925 Sterling silver
Sterling Silver is 92.5% pure silver and 7.5% copper. It melts at 1640 degrees Fahrenheit. Sterling Silver is one of the most popular metals in the jewelry trade. People with allergies to other metals can safely use this metal.
The Timeless Elegance of Sterling Silver
Silver in its natural state is 99% pure, too soft and malleable to be used effectively for any practical purposes. A multi-faceted metal, it is used extensively for coins, utensils, storage containers, jewelry and other decorative pieces. It is alloyed with copper or zinc to toughen up. Sterling Silver is 92.5% pure silver and 7.5% copper. It melts at 1640 degrees Fahrenheit. Sterling Silver is one of the most popular metals in the jewelry trade. People with allergies to other metals can safely use this metal.
Sterling Silver is incorrectly referred to as solid silver, which it is not. The United States Stamping Act of 1906 has set a standard of 925 parts of pure silver with 75 parts of added metal, preferably copper. As per this Act, any article stamped ‘sterling’ is assured of a particular quality standard. Sterling Silver is durable and long lasting and so is a popular metal for rings, necklaces, bracelets, cuff links, belt buckles, body jewelry and much more.
Origin of Sterling Silver
The reference to Sterling Silver was first made in England, in the 13th century, with regard to .925 grade of silver. There are different theories as to the origin of the word ‘Sterling’. By one school of thought, it emerged from the Old French word ‘esterlin’ and transformed to ‘stiere’. ‘Stiere’ means strong, firm and immovable in Old English.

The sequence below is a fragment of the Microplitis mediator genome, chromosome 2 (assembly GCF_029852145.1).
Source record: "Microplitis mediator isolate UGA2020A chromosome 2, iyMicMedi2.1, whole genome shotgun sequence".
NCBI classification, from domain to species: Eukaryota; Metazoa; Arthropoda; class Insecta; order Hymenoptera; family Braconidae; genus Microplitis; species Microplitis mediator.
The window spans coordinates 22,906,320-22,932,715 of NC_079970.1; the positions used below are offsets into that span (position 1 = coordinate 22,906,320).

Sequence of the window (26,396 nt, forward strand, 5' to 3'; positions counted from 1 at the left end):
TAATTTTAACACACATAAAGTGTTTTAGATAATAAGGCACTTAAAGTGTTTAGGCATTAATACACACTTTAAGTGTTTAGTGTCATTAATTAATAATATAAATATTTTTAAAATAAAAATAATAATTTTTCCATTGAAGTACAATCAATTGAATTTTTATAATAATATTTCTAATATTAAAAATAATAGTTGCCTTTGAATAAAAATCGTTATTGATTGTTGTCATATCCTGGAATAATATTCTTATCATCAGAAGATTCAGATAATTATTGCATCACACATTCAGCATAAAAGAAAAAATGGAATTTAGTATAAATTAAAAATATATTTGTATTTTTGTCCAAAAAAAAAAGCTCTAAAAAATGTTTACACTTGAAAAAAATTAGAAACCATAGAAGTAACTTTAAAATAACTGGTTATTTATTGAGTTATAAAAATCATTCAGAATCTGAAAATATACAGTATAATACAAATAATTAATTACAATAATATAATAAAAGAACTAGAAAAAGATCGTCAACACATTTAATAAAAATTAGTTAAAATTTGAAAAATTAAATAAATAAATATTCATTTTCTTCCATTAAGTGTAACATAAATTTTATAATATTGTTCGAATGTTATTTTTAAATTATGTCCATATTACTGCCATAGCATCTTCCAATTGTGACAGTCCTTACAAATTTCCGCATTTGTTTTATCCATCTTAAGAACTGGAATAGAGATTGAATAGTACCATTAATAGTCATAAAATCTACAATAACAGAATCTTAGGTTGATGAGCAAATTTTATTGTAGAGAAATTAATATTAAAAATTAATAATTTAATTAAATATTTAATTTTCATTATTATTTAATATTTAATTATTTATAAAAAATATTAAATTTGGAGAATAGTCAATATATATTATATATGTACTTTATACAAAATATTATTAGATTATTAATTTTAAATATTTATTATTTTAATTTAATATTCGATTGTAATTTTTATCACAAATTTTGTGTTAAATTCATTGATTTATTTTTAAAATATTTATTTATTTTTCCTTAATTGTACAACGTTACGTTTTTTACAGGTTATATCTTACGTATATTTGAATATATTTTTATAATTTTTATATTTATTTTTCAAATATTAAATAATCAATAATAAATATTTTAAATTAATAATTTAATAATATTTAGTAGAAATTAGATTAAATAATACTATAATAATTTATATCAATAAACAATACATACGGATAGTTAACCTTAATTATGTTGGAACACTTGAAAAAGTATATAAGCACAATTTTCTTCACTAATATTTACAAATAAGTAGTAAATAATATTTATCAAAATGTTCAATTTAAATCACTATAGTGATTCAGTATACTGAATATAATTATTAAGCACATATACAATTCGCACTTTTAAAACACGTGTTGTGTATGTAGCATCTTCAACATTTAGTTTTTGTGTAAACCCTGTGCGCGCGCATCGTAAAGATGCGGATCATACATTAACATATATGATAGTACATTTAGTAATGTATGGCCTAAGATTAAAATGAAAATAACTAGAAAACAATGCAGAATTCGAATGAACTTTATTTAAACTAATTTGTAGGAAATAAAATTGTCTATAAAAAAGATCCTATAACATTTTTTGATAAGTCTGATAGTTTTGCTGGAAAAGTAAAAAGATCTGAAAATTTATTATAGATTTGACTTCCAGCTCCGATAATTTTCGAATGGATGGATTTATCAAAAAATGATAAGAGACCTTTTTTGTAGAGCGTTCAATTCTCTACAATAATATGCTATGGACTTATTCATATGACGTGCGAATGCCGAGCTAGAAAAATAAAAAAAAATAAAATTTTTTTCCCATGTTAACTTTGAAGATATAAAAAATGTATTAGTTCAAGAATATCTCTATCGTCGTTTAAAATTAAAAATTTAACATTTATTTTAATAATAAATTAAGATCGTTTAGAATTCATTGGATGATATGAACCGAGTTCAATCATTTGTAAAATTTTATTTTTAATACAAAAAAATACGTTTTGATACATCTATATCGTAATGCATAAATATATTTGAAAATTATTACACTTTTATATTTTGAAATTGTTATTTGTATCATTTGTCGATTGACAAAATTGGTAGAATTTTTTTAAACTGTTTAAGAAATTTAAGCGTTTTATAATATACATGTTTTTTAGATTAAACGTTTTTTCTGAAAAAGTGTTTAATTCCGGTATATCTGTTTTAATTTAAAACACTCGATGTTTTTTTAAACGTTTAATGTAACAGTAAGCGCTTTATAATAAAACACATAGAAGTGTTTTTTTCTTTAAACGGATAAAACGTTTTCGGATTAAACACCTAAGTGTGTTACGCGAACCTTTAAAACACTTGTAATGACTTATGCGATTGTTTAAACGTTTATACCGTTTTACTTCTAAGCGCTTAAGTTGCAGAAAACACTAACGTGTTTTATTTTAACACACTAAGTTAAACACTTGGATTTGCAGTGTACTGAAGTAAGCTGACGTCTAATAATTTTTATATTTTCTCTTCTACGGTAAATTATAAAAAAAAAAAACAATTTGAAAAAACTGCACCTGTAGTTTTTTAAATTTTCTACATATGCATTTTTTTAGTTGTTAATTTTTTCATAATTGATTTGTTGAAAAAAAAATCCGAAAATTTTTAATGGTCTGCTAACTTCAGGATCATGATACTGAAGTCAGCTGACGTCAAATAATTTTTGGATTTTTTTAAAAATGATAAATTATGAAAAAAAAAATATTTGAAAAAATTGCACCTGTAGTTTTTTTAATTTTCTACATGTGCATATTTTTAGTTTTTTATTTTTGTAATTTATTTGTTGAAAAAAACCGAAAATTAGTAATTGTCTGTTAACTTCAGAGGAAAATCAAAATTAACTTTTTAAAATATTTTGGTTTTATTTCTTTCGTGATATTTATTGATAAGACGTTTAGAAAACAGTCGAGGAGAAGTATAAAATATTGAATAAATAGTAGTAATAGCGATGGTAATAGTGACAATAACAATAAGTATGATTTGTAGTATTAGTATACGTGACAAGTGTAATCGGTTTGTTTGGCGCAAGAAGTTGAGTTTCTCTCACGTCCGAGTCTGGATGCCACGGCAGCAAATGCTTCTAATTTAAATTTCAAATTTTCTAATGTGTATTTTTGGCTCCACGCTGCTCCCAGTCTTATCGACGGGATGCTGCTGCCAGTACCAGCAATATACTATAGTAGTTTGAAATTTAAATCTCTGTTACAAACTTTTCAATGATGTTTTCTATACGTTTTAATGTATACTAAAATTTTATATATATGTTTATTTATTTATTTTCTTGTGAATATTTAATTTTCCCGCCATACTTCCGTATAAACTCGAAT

Another school of thought mentions an area in Germany known as ‘The Easterling’ According to them Sterling Silver was first known as Easterling Silver and was used as a local currency. The towns in the Easterling area started trading with England around the 12th century and paid for the English cattle and grain with their local currency, which was in the form of 92.5% silver coins. Of a reliable high quality and hardness, these coins came to be known as ‘the coins of the Easterlings’ in England.
To set similar standards for English coins, King Henry II invited metal refiners from the Easterling to make silver coins for England. The silver produced by these refiners were later adopted as standard alloy throughout England and the term ‘Easterling Silver’ was thought to have abbreviated to ‘Sterling Silver’.
According to another theory, mint marks on Sterling Silver had included a star and hence it is a corruption of the term ‘Starling’ silver.
Sterling Silver as Dining Regalia
The century between 1840 and 1940 was the time when it was fashionable to use Sterling Silver flatware to set the table. During the height of its popularity from 1870 to 1920, flatware included up to a 100 pieces. From the usual three courses, the dinning experience went up to ten courses, and sometimes more! The courses included:
* A soup course
* A salad course
* A fruit course
* A cheese course
* An antipasto course
* A fish course
* The main course
* A pastry or dessert course